Dealing with an Expat Death While Abroad

Coping with an expat’s death abroad and making the necessary arrangements raises additional complex issues compared to when a death occurs within the deceased home nation or territory. 

 For example, if the deceased is from the US, the first thing that needs to be done when a citizen dies while abroad is contact the US embassy or consulate. They should be able to provide the following help:

  • Assist in informing the next of kin or other contactable family members.
  • Liaise on the behalf of the overseas authorities regarding immediate wishes for dealing with the body.
  • Offer information on the cost of transporting the body and personal belongings back to the US.
  • Provide a list of local international funeral service providers.
  • Give advice on the cost of local burial or cremation.
  • Give basic information on the local legal system.
  • If the death has occurred under suspicious circumstances, provide list of local lawyers, interpreters and relevant support groups.

Registering the Death

 The death must be registered locally according to local regulations of the country where the overseas national has died. Documentation for the deceased, including confirmation of name, date and place of birth, passport details, etc., will need to be presented to the local register of the country in question before the formalities of issuing the death certificate can be completed. Also, registering the death with the relevant overseas embassy, which may not be a legal requirement, will further assist in minimizing the impact of the ordeal.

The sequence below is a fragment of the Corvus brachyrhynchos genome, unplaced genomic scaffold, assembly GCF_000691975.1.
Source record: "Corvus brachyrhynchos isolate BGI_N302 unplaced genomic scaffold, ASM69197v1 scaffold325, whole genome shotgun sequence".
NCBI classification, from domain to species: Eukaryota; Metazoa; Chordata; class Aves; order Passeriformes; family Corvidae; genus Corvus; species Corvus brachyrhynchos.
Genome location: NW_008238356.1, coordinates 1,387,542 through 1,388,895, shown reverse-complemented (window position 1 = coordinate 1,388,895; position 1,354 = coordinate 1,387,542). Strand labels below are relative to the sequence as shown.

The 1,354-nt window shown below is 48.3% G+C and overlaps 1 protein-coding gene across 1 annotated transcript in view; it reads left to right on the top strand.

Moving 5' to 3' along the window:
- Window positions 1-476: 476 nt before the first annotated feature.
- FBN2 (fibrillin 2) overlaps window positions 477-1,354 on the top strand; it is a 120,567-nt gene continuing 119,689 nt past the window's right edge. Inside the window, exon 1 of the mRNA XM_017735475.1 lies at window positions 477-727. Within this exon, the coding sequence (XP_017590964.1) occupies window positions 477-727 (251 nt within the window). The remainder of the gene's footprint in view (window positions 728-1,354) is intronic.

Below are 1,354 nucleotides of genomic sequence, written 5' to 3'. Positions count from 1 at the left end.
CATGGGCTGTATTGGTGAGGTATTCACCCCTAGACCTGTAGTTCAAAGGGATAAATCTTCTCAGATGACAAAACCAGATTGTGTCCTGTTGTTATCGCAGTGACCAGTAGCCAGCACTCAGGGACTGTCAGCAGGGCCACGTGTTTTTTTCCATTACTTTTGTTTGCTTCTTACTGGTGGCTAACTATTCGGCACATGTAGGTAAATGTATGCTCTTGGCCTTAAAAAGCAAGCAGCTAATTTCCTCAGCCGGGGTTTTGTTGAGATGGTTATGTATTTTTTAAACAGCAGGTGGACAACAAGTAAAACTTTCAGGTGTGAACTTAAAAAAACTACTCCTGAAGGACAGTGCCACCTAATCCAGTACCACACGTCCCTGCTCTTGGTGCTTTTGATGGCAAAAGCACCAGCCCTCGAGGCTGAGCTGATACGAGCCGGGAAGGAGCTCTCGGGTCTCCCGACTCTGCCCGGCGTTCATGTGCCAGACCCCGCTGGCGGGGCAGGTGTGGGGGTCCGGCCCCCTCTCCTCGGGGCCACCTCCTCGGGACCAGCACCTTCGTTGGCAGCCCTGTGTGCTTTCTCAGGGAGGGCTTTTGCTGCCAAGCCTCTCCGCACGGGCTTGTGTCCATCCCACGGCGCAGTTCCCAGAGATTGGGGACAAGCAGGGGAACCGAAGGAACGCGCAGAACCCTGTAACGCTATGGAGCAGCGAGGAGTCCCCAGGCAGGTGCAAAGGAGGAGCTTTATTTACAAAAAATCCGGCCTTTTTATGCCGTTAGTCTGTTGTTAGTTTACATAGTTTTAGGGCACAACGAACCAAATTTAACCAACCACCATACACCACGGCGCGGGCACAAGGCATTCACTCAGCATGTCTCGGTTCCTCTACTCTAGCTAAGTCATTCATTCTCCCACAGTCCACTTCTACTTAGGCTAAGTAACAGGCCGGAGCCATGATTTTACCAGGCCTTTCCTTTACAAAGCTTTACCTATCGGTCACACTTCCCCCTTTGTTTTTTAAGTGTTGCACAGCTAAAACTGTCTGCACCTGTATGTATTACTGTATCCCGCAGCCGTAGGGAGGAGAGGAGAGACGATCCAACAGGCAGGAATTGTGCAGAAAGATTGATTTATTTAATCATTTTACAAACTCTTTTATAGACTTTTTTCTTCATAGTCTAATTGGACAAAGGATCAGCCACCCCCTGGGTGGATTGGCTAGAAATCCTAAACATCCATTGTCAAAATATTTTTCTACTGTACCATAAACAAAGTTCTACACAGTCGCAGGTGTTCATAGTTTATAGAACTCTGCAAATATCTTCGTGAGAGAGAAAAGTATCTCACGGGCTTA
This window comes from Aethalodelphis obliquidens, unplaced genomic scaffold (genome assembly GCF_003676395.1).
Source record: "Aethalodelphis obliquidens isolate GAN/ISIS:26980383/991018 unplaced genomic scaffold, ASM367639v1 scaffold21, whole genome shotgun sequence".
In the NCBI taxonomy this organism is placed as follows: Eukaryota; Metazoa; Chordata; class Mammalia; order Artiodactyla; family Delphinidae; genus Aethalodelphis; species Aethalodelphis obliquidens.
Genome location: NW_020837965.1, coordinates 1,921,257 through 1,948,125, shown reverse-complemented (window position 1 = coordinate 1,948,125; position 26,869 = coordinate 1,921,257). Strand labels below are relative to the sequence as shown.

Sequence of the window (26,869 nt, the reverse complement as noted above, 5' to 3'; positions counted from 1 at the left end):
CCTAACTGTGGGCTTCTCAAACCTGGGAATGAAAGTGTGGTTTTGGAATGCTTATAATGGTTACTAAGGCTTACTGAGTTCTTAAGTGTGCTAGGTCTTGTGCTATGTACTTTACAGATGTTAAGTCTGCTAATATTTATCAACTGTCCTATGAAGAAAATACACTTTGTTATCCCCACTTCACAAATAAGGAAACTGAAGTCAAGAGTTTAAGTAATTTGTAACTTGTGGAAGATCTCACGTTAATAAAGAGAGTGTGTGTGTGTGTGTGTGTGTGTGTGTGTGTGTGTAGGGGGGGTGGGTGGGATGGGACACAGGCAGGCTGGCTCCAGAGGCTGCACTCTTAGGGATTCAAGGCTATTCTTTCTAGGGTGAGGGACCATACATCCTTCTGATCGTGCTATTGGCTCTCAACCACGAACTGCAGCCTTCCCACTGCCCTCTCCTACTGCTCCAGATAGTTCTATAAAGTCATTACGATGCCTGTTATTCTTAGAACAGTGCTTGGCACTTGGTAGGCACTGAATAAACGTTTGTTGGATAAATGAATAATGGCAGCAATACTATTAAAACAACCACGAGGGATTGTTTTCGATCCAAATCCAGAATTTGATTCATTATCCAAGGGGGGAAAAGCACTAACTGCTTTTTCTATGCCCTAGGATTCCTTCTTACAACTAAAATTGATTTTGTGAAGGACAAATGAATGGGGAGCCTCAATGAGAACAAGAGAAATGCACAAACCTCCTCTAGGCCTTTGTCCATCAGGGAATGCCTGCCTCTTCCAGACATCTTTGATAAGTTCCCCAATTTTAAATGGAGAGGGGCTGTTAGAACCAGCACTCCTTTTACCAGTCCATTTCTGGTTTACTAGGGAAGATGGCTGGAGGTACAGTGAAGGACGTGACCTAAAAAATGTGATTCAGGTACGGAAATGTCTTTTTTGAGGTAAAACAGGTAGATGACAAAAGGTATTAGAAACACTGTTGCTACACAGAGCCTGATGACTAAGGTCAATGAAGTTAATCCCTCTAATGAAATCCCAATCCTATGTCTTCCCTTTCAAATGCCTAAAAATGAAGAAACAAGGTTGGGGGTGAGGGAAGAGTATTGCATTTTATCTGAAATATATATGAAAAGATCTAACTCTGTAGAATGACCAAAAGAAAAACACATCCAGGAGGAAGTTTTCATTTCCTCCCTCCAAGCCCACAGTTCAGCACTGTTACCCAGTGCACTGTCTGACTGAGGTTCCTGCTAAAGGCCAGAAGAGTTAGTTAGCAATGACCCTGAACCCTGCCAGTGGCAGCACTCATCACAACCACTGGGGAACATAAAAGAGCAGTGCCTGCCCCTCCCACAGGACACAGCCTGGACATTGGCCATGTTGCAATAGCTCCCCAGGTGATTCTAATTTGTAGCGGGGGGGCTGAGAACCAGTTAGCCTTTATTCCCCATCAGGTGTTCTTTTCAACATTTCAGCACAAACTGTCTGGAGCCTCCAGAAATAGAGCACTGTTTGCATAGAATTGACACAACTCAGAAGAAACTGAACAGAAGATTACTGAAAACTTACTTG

Repatriation

The deceased countries embassy should be able to advise on how to organize repatriation when one of their nationals dies while abroad as well as provide a list of specialist.

If the body is to be repatriated, delays may occur if a postmortem is required. In addition, it is a legal requirement that the local coroner is notified if the body is to be cremated upon repatriation.

The necessary documentation will also have to be in place before any international social or transportation services can proceed. Documentation may include authorization to release the body from the country, a certified translation of the foreign death certificate, as well as a certificate of embalming.